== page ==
And got some useful advice – that I would have to talk myself into doing it (read the full answer here). Summarised by ChatGPT into five points:

  • Understand the value: Recognise that client interviews aid personal and professional growth by offering insights into clients’ needs, enhancing content quality and client relationships.
  • Frame the request positively: Express gratitude and highlight mutual benefits, emphasizing that their feedback helps improve your services.
  • Keep it brief and respectful: Assure clients the interview will be short (15-20 minutes) and provide questions in advance for focused discussions.
  • Use various communication channels: Offer multiple interview formats – phone, video chat, or email – to accommodate clients’ preferences.
  • Develop a structured approach: Prepare open-ended questions and cover key areas like challenges, goals, and content preferences to guide the conversation effectively. 

This works for me: it gives me a way to frame the exercise so it feels less intrusive to my existing clients. This I can try!

Where to from here

That’s as far as I’ve got in my research. These are the action points that I will now be implementing and which might be useful to you:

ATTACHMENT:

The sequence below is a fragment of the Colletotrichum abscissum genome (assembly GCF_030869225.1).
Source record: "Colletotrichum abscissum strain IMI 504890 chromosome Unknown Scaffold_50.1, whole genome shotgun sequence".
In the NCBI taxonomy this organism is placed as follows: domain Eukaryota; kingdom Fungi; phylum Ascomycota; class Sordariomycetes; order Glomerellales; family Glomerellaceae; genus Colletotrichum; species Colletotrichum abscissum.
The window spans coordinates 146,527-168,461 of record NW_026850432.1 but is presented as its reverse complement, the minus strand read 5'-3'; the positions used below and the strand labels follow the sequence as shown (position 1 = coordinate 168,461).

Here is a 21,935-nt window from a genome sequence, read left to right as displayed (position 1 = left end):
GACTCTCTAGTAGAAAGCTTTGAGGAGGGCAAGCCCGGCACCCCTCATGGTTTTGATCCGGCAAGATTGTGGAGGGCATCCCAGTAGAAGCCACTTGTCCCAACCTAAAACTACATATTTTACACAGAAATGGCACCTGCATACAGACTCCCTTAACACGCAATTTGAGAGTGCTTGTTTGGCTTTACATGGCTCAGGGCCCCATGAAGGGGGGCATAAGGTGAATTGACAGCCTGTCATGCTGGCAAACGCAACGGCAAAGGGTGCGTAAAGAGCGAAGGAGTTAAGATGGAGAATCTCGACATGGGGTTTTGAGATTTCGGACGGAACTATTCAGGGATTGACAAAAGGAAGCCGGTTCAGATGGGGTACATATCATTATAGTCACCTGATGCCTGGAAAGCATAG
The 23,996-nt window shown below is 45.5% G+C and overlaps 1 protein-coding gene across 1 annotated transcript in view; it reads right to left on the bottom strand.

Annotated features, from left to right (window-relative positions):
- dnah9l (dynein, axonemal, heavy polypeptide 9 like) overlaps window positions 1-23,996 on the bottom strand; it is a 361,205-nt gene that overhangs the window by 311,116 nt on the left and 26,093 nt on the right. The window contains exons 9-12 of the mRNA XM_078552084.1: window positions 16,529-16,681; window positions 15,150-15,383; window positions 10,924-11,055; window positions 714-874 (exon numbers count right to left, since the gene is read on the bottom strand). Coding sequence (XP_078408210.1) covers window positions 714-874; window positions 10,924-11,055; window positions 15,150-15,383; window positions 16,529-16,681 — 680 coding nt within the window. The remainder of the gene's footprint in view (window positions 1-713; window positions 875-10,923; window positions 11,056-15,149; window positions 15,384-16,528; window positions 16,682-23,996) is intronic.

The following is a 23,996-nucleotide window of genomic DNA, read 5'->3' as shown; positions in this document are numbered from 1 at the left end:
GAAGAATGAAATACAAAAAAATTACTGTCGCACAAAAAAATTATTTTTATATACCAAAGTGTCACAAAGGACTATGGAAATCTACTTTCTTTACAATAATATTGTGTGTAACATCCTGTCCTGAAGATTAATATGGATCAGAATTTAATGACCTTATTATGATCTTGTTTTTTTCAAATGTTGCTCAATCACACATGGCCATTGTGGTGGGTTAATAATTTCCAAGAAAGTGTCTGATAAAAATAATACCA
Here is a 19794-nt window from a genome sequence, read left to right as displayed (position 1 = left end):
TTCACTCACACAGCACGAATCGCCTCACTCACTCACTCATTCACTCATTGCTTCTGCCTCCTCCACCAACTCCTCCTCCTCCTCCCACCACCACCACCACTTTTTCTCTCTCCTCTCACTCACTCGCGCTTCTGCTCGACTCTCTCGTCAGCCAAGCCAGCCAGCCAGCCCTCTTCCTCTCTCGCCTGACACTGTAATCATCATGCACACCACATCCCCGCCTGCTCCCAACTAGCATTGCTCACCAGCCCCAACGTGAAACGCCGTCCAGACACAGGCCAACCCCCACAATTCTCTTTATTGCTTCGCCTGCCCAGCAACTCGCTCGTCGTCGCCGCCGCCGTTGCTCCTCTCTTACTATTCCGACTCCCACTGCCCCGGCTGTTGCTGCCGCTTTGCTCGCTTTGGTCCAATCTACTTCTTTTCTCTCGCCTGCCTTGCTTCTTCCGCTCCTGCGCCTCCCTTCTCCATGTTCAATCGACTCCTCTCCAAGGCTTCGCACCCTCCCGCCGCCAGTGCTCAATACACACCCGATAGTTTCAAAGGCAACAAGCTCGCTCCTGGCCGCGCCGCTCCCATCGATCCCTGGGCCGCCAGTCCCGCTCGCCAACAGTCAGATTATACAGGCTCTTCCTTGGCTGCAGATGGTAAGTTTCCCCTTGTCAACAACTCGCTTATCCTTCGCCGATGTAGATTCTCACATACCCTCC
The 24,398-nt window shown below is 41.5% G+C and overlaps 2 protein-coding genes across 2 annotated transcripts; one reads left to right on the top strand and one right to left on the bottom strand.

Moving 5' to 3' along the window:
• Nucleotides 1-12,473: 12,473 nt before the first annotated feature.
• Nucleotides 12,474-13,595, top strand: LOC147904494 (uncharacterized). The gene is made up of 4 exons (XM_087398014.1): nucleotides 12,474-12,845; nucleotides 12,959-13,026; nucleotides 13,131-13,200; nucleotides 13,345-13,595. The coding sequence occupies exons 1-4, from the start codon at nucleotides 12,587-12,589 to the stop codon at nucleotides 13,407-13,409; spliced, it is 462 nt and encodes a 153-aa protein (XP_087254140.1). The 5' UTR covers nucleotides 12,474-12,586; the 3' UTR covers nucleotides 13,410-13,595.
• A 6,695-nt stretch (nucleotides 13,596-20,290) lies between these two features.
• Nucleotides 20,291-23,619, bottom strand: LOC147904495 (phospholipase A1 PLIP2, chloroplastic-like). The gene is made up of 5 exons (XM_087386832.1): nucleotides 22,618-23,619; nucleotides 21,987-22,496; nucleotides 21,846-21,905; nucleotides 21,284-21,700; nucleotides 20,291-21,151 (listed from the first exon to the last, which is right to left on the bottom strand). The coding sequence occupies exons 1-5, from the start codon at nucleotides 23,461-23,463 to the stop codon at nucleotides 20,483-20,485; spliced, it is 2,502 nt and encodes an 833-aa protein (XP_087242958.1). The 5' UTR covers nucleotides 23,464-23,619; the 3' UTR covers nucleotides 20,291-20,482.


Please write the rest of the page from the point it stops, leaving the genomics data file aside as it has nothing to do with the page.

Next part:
1. Frame marketing positively: View marketing as a collaborative effort to improve your services rather than a one-sided request. Selling is service.

2. Deal with your feelings: Your reasons for “hating” marketing are unique to you. Figure them out, write them down. Remember: it’s not about you: you are ultimately there to help your customers solve their problems. Address the fear of rejection by understanding your target market, ensuring that your product or service is a good fit for your prospect, and deeply understanding the value of what you offer. Those things get broken down like this:

3. The target market: Profile ideal clients. Schedule brief interviews to understand their needs better, and ask questions about their challenges and goals. Ask about what they value most in your work. Using the information gained, build a profile of an ideal client.

4. The value of my offering: Critically, using the information from existing clients, understand the true nature of my offering. Because that’s what I am selling.

Part three to come: Translating all that into an actual marketing campaign in the real world.

Main picture: Glenn Carstens-Peters, Unsplash

How to reach me

Contact me if you would like to chat about how I can help with all your communication needs (writing, editing, coaching and training, social media).

I write a post every week, some about my professional life and work, and some about broader issues. You can get either of those, or both, in your email, by subscribing here